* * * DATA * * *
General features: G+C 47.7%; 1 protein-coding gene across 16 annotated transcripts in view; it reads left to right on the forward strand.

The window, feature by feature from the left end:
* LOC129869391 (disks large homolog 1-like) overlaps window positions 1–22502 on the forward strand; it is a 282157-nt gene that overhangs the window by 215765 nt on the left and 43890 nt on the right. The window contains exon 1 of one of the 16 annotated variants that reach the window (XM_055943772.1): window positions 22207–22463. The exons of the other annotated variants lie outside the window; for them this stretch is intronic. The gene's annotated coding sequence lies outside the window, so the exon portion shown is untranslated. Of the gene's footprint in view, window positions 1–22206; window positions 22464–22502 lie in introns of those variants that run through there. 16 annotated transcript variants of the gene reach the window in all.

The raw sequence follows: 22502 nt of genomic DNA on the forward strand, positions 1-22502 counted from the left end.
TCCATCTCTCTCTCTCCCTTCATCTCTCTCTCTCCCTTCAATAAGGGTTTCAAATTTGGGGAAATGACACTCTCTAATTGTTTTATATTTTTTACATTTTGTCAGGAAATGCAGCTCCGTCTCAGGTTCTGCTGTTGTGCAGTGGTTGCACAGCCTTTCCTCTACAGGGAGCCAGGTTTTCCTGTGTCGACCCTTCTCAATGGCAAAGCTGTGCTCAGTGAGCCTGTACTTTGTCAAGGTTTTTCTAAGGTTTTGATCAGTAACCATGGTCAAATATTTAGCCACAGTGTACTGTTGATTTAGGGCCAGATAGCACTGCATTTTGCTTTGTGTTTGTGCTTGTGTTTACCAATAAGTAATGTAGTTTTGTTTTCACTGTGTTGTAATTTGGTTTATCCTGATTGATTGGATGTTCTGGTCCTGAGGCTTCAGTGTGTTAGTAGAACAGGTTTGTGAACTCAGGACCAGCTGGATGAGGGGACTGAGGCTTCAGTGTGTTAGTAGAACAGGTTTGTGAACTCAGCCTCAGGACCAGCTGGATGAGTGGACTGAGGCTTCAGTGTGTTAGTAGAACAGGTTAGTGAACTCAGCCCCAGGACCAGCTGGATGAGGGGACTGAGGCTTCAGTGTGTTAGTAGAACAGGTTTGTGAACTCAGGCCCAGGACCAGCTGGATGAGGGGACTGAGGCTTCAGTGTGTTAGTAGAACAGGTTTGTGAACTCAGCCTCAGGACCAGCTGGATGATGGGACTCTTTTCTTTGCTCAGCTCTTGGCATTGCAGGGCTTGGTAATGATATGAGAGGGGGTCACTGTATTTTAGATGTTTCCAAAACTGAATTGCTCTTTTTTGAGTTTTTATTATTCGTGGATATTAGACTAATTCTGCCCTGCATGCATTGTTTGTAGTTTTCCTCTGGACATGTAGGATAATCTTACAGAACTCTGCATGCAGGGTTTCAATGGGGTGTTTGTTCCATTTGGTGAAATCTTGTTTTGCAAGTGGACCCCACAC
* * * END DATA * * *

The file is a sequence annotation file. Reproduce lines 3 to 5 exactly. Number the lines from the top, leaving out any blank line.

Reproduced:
* LOC129869391 (disks large homolog 1-like) overlaps window positions 1–22502 on the forward strand; it is a 282157-nt gene that overhangs the window by 215765 nt on the left and 43890 nt on the right. The window contains exon 1 of one of the 16 annotated variants that reach the window (XM_055943772.1): window positions 22207–22463. The exons of the other annotated variants lie outside the window; for them this stretch is intronic. The gene's annotated coding sequence lies outside the window, so the exon portion shown is untranslated. Of the gene's footprint in view, window positions 1–22206; window positions 22464–22502 lie in introns of those variants that run through there. 16 annotated transcript variants of the gene reach the window in all.

The raw sequence follows: 22502 nt of genomic DNA on the forward strand, positions 1-22502 counted from the left end.
TCCATCTCTCTCTCTCCCTTCATCTCTCTCTCTCCCTTCAATAAGGGTTTCAAATTTGGGGAAATGACACTCTCTAATTGTTTTATATTTTTTACATTTTGTCAGGAAATGCAGCTCCGTCTCAGGTTCTGCTGTTGTGCAGTGGTTGCACAGCCTTTCCTCTACAGGGAGCCAGGTTTTCCTGTGTCGACCCTTCTCAATGGCAAAGCTGTGCTCAGTGAGCCTGTACTTTGTCAAGGTTTTTCTAAGGTTTTGATCAGTAACCATGGTCAAATATTTAGCCACAGTGTACTGTTGATTTAGGGCCAGATAGCACTGCATTTTGCTTTGTGTTTGTGCTTGTGTTTACCAATAAGTAATGTAGTTTTGTTTTCACTGTGTTGTAATTTGGTTTATCCTGATTGATTGGATGTTCTGGTCCTGAGGCTTCAGTGTGTTAGTAGAACAGGTTTGTGAACTCAGGACCAGCTGGATGAGGGGACTGAGGCTTCAGTGTGTTAGTAGAACAGGTTTGTGAACTCAGCCTCAGGACCAGCTGGATGAGTGGACTGAGGCTTCAGTGTGTTAGTAGAACAGGTTAGTGAACTCAGCCCCAGGACCAGCTGGATGAGGGGACTGAGGCTTCAGTGTGTTAGTAGAACAGGTTTGTGAACTCAGGCCCAGGACCAGCTGGATGAGGGGACTGAGGCTTCAGTGTGTTAGTAGAACAGGTTTGTGAACTCAGCCTCAGGACCAGCTGGATGATGGGACTCTTTTCTTTGCTCAGCTCTTGGCATTGCAGGGCTTGGTAATGATATGAGAGGGGGTCACTGTATTTTAGATGTTTCCAAAACTGAATTGCTCTTTTTTGAGTTTTTATTATTCGTGGATATTAGACTAATTCTGCCCTGCATGCATTGTTTGTAGTTTTCCTCTGGACATGTAGGATAATCTTACAGAACTCTGCATGCAGGGTTTCAATGGGGTGTTTGTTCCATTTGGTGAAATCTTGTTTTGCAAGTGGACCCCACAC